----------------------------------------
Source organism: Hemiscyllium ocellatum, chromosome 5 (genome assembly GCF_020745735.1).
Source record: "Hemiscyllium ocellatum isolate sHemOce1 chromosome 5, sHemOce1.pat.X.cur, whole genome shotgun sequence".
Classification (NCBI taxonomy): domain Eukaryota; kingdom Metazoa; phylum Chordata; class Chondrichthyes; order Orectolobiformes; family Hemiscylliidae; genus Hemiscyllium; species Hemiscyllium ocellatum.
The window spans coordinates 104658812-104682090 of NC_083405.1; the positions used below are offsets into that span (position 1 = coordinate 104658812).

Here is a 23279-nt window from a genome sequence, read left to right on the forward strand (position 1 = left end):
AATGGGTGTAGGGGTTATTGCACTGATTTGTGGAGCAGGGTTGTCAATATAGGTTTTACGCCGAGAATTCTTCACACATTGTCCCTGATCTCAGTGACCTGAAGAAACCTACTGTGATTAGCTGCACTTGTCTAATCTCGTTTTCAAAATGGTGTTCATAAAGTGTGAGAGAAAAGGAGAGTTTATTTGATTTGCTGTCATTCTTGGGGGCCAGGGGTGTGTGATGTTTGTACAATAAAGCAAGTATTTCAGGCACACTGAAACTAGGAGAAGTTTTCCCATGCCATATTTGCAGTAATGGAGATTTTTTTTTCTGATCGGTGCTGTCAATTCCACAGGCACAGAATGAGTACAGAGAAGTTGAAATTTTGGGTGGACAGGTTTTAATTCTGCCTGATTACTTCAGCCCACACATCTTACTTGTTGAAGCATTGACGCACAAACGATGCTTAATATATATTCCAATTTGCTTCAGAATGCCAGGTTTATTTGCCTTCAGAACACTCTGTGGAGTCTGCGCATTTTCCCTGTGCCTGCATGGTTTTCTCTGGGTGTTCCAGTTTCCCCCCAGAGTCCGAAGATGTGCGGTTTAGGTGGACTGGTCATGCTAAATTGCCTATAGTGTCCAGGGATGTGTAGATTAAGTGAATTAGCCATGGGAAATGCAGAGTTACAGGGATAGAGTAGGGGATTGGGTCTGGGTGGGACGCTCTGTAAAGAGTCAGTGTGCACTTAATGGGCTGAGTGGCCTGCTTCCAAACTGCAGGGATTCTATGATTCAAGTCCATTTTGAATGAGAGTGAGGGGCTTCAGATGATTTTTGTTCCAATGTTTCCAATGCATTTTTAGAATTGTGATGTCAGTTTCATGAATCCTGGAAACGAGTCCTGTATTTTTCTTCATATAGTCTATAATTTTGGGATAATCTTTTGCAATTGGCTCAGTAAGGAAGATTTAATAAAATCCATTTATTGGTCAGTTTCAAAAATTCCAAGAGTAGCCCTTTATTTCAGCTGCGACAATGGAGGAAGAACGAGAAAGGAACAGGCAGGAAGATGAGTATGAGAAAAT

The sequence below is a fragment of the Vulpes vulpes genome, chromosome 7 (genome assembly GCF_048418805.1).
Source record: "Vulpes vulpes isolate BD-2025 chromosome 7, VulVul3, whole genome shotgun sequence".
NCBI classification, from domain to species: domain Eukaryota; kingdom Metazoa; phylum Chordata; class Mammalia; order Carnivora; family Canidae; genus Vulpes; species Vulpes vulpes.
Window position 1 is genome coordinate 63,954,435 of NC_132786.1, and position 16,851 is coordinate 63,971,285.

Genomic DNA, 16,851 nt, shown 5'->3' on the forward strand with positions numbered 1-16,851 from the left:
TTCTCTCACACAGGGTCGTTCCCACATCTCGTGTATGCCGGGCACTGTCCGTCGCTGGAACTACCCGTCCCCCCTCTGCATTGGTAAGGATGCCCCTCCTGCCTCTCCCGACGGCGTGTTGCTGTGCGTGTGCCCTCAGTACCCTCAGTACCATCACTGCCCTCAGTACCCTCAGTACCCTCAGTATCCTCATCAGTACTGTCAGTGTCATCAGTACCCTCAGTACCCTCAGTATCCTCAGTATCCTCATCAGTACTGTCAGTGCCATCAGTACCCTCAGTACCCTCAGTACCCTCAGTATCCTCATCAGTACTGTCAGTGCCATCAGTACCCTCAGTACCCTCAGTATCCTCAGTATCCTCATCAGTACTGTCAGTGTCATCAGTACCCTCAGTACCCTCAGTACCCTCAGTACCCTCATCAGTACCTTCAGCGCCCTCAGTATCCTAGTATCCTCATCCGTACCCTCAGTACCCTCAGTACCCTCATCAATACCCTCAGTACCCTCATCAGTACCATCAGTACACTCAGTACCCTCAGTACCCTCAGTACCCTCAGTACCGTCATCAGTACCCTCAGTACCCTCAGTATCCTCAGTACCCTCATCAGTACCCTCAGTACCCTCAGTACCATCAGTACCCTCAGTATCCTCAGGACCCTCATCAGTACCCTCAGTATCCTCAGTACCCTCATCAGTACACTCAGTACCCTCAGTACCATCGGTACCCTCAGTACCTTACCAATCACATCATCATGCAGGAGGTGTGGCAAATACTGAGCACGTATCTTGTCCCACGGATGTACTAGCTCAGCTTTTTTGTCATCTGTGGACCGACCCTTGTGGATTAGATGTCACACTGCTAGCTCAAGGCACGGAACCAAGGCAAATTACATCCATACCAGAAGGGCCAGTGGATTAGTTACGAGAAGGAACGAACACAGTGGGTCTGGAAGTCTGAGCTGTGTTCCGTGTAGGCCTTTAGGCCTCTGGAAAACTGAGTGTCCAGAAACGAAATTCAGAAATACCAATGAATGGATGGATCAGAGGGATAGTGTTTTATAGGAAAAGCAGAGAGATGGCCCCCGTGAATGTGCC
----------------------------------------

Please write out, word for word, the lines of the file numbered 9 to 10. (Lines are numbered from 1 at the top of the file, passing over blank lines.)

NCBI classification, from domain to species: domain Eukaryota; kingdom Metazoa; phylum Chordata; class Mammalia; order Carnivora; family Canidae; genus Vulpes; species Vulpes vulpes.
Window position 1 is genome coordinate 63,954,435 of NC_132786.1, and position 16,851 is coordinate 63,971,285.